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Update 10: coronavirus advice note on new laws impacting holidays, sick pay, home-working and volunteering leave

Gateley Legal

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The impact of Coronavirus has been devastating on some businesses whilst others are working flat out to try and meet increased demands for food and health supplies. Employees across all sectors are affected as some are forced to stay at home, some are self-isolating, and some are working twice their usual hours.

In order to regulate what are extremely difficult working times several new employment regulations related to coronavirus have been rapidly introduced. 

The Working Time (Coronavirus) (Amendment) Regulations 2020

Annual leave can now be carried over to be taken in the next two leave years. 

Previously the Working Time Regulations 1998 had provided that at least 4 weeks of the statutory minimum 5.6 weeks leave had to be taken in the current leave year or it would be lost.

The amending regulations will remove the burden on businesses that would have otherwise had to ensure that workers take at least 4 weeks leave during a time which would not be convenient to either the individual or the employer.

The further 1.6 weeks of annual leave can also be carried over to the following leave year if the employer and employee agree. 

The Statutory Sick Pay (Coronavirus) (Suspension of Waiting Days and General Amendment) Regulations 2020 

These Regulations provide that Statutory Sick Pay is payable from the first day of absence where an employee is absent due to sickness related to Coronavirus. Previously an employee would normally have had to wait three days before being entitled to any payment. This amendment will apply retrospectively for absences related to Coronavirus from 13th March 2020. It appears that absences for reasons other than Coronavirus will still be subject to the usual three-day waiting period.

The Regulations also clarify that a person will be deemed to be incapable of work due to Coronavirus where they have symptoms and are staying home for 7 days and where they live in the same household as someone with symptoms and are staying at home for 14 days. 

Health Protection (Coronavirus, Restrictions) (England) Regulations 2020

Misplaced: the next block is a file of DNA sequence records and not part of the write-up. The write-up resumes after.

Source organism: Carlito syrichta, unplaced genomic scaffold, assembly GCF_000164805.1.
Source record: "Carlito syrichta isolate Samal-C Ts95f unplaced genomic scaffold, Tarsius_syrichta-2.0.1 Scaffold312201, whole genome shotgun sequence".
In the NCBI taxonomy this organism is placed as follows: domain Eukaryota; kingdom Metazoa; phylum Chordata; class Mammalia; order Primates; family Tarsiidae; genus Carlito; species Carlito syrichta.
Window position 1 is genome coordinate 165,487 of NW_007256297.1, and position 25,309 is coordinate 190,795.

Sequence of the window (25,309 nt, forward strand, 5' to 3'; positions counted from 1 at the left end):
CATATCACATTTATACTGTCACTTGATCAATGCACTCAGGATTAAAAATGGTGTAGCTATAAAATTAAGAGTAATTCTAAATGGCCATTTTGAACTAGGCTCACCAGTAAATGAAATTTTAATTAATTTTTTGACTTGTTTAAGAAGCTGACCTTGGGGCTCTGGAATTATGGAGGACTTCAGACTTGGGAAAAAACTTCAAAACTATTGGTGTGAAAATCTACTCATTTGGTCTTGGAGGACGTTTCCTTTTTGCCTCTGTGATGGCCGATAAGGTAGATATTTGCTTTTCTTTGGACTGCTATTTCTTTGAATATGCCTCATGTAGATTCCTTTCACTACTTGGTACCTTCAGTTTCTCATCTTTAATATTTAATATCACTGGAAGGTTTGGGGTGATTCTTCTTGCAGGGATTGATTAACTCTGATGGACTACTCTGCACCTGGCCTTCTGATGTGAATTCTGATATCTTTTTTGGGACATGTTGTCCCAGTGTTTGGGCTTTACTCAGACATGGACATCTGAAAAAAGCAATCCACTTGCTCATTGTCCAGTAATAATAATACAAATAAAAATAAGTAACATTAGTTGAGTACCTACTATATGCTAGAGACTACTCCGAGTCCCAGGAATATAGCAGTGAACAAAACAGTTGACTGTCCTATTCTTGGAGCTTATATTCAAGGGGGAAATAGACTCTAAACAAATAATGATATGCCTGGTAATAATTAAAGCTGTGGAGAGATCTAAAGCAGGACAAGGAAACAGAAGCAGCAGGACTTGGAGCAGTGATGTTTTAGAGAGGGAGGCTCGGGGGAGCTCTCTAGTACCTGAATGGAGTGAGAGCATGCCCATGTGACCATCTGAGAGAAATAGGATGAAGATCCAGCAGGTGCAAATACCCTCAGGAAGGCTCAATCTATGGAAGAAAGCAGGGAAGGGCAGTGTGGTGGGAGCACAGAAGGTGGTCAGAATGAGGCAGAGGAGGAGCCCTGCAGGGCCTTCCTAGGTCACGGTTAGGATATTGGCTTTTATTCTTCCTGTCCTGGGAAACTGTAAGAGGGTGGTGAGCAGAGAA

In addition to ordering a number of businesses to close these Regulations also provide that people must only travel for the purposes of work where it is not “reasonably possible” to work from the place where they live. This means that it would be illegal for employers to allow employees to attend work where it is possible to work from home.

The restrictions will be reviewed every 21 days, with the first review taking place by 15th April 2020.

The Coronavirus Act 2020

Amongst the many provisions contained in this Act there are details of important new employment rights that will apply to many of those who have responded to the Government’s request for volunteers to help in the fight against Coronavirus. The new rights will apply to those employees who are on ‘emergency volunteering leave’ in health or social care. 

The employee will have to give at least three working days’ notice to their employer of the period that they will be on emergency volunteering leave. This period will be specified in an emergency volunteering certificate which they will have issued to them. It could be for two, three or four weeks.

Whilst volunteers will be able to claim compensation from the Government for some loss of earnings as well as expenses incurred there is no right to paid leave.

Other key points are:

  • The right does not apply where an undertaking has a headcount of less than 10 staff.
  • Employees will be entitled to the benefit of all of the terms and conditions of employment which would have applied if the employee had not been absent, but not pay.
  • Employees will have the right to return from leave to the job in which they were employed before the absence.
  • Pension rights, i.e. if an employment-related benefit scheme does not include an emergency volunteering rule, it is to be treated as including one
  • There is a right for ‘workers’ not to suffer a detriment or dismissal for seeking to take or taking leave or where the employer believed that the worker was likely to take emergency volunteering leave.
  • There is no qualifying service needed for the employee to claim protection.
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